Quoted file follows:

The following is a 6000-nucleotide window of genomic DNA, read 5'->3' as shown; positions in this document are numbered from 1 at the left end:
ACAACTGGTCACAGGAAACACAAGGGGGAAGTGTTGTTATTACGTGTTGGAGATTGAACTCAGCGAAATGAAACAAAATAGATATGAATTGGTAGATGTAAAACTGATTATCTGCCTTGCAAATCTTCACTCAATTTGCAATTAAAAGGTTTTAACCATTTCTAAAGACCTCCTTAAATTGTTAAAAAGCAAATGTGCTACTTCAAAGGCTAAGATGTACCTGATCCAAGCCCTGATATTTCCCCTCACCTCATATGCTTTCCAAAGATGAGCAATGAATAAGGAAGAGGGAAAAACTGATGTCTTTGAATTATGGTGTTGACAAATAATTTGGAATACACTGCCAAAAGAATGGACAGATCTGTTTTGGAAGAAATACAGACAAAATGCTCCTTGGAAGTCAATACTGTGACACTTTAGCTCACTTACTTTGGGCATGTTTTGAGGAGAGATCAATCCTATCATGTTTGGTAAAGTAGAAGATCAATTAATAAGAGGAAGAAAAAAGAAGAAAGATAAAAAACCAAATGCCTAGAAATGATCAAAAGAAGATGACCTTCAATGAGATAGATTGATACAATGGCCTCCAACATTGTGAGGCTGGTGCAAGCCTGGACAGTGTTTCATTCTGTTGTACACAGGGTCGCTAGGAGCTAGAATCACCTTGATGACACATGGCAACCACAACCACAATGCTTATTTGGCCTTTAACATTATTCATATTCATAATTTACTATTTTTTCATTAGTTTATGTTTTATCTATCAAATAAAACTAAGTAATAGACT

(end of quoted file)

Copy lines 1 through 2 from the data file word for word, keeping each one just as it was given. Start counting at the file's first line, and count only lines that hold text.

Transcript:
The following is a 6000-nucleotide window of genomic DNA, read 5'->3' as shown; positions in this document are numbered from 1 at the left end:
ACAACTGGTCACAGGAAACACAAGGGGGAAGTGTTGTTATTACGTGTTGGAGATTGAACTCAGCGAAATGAAACAAAATAGATATGAATTGGTAGATGTAAAACTGATTATCTGCCTTGCAAATCTTCACTCAATTTGCAATTAAAAGGTTTTAACCATTTCTAAAGACCTCCTTAAATTGTTAAAAAGCAAATGTGCTACTTCAAAGGCTAAGATGTACCTGATCCAAGCCCTGATATTTCCCCTCACCTCATATGCTTTCCAAAGATGAGCAATGAATAAGGAAGAGGGAAAAACTGATGTCTTTGAATTATGGTGTTGACAAATAATTTGGAATACACTGCCAAAAGAATGGACAGATCTGTTTTGGAAGAAATACAGACAAAATGCTCCTTGGAAGTCAATACTGTGACACTTTAGCTCACTTACTTTGGGCATGTTTTGAGGAGAGATCAATCCTATCATGTTTGGTAAAGTAGAAGATCAATTAATAAGAGGAAGAAAAAAGAAGAAAGATAAAAAACCAAATGCCTAGAAATGATCAAAAGAAGATGACCTTCAATGAGATAGATTGATACAATGGCCTCCAACATTGTGAGGCTGGTGCAAGCCTGGACAGTGTTTCATTCTGTTGTACACAGGGTCGCTAGGAGCTAGAATCACCTTGATGACACATGGCAACCACAACCACAATGCTTATTTGGCCTTTAACATTATTCATATTCATAATTTACTATTTTTTCATTAGTTTATGTTTTATCTATCAAATAAAACTAAGTAATAGACT